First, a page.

Mobile Phone Revolution and its Dimensional Social and Economic Impacts in Nigeria's Context

Mobile Phone Revolution and its Dimensional Social and Economic Impacts in Nigeria's Context

Okanlade Adesokan Lawal-Adebowale (Federal University of Agriculture, Nigeria)
DOI: 10.4018/978-1-4666-8598-7.ch016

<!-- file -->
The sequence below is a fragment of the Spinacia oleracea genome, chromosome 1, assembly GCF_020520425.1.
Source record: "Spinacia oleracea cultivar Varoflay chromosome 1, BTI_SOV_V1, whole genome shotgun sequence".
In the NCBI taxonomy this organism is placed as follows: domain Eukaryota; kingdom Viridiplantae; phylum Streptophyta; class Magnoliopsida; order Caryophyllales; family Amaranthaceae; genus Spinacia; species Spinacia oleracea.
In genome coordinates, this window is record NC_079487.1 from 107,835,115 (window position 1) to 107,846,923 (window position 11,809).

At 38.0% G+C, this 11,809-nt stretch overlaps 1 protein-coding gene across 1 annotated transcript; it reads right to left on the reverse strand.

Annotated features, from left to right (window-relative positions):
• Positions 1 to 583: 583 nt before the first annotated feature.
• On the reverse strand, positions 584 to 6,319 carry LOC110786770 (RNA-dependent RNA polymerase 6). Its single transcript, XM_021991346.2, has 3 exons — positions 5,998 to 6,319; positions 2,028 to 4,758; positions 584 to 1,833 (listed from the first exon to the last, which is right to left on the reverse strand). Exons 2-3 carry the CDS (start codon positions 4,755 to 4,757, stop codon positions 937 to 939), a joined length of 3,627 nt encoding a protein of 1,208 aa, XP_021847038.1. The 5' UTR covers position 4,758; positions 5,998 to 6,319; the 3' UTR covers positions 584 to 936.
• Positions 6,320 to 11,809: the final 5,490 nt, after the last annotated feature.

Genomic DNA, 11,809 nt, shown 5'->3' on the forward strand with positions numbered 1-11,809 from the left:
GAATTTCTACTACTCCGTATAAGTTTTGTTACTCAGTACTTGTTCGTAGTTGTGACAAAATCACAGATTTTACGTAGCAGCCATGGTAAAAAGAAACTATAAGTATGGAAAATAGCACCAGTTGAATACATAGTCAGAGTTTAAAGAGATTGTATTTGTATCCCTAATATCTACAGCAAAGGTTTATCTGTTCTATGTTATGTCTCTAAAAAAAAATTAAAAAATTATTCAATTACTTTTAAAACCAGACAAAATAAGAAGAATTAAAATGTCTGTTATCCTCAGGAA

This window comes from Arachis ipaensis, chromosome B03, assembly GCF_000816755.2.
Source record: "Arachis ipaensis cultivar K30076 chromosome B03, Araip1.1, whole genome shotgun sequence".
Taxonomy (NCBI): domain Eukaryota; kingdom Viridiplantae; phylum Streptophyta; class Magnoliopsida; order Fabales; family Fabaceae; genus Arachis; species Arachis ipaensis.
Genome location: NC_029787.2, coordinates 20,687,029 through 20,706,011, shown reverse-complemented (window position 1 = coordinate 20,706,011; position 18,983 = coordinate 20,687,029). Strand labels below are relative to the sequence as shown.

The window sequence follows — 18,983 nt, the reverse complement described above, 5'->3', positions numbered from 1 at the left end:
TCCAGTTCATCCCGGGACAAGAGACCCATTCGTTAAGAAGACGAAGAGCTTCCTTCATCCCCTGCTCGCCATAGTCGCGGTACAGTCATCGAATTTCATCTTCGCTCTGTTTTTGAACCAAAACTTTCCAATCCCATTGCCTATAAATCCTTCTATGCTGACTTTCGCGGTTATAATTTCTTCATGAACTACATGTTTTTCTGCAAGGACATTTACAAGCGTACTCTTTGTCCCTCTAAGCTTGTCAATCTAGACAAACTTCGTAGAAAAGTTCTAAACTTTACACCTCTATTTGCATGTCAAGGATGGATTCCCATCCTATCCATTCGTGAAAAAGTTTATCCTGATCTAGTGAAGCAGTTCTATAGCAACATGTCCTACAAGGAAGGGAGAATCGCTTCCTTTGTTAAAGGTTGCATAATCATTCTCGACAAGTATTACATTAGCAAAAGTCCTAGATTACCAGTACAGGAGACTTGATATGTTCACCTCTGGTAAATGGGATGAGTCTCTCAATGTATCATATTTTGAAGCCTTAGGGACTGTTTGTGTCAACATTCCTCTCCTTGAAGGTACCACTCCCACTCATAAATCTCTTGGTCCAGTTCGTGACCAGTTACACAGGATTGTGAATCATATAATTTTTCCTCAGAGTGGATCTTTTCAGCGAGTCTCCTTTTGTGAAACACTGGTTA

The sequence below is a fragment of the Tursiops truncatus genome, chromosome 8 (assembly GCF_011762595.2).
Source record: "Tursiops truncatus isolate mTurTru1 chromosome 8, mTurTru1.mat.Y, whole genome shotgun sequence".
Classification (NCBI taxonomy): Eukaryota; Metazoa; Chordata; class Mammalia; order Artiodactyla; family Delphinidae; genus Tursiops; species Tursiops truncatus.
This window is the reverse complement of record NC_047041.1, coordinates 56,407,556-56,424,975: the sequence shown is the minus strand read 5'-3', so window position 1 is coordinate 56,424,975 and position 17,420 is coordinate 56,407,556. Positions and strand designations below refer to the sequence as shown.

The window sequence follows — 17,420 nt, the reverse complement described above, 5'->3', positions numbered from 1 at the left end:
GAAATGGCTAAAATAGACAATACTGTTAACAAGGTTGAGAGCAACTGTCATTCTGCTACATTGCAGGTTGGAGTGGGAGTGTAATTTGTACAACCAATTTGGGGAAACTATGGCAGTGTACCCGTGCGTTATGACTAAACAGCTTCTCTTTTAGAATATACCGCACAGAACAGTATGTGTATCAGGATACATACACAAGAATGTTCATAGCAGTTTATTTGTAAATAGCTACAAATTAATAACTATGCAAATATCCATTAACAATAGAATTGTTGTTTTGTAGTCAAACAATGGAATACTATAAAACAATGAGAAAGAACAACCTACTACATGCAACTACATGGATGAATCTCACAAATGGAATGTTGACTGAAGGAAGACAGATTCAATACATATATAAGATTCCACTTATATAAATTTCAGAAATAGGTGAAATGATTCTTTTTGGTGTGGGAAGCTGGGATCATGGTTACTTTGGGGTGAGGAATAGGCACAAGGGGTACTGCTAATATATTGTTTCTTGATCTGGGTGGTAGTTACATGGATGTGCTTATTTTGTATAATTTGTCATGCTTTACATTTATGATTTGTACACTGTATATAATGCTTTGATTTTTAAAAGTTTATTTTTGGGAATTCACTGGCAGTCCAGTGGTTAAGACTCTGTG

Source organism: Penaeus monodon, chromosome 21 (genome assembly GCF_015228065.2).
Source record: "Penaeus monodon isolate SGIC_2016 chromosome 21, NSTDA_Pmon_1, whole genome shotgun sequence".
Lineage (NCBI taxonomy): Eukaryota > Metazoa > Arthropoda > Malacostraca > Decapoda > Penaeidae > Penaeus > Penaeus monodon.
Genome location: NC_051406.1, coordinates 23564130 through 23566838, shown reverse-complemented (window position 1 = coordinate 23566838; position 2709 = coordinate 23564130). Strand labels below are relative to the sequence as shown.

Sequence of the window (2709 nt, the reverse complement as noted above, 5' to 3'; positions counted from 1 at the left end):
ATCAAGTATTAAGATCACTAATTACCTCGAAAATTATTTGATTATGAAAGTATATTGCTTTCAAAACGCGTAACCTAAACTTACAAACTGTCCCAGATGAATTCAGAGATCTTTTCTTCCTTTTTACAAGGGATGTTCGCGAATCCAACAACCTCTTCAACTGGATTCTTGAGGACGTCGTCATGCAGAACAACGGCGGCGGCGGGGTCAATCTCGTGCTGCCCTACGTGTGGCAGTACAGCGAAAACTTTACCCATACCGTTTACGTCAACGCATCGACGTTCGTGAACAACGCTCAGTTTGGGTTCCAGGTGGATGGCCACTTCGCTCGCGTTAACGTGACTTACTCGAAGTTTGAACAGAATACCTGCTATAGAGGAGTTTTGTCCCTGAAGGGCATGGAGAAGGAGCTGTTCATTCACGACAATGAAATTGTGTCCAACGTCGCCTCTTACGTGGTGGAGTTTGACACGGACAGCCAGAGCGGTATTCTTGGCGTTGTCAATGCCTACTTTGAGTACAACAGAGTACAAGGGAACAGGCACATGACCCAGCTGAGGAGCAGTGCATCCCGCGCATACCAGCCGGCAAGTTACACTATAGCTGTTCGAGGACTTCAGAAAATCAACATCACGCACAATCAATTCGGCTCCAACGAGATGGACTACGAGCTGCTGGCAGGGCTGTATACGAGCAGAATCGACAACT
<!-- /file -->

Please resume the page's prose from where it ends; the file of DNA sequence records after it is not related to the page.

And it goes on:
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The emergence of mobile phone telecommunication in the last thirteen years in Nigeria has greatly revolutionized the dynamics of information exchange and usage by group of individuals in the country. Unlike the past years before 2001 whereby physical contacts and/or letter writing were the major means of interaction between individuals that are farther apart on geospatial dimension, spatial interaction is now the order of the day as a result of institutionalisation of the mobile telephony services in the country. By virtue of the telecom sector deregulation in 2001 and competition for dominance by the four major mobile phone network providers in the country, namely Airtel, MTN, Globacom and Etisalat, as much as 162, 719, 517 lines were actively connected in the country with a teledensity of 94.4 as at July 2014. Based on this, exploitation of the communication tools by Nigerian has effected a transformed social and economic condition of the country in terms of attraction of investors into the telecom sector, generation of income for the Nigerian Government, creation of employment opportunities, ease of business and financial transactions as economic impacts. The social impacts of the mobile phone revolution in the country include facilitation of prompt interactive linkages and exchange of information, entertainment and social networking. Other forms of impacts include its influence on educational and health services in the country. Despite the transformation impact of the mobile phone revolution in the country, exploitation of the communication tool for social vices by unscrupulous individuals was too obvious to be underplayed. The negative impacts arising from nefarious acts-mediated mobile phone usage include loss of hard earned income by unsuspecting individuals to swindlers, road accidents as a result of usage of phone while on the wheel and provision of deceptive information by one person to the other while on phone. This notwithstanding, the telecom sector has proven to be of great value to most Nigerian's as it enabled them to readily interact with one another, facilitate business and financial transactions thereby enhancing their social and economic wellbeing.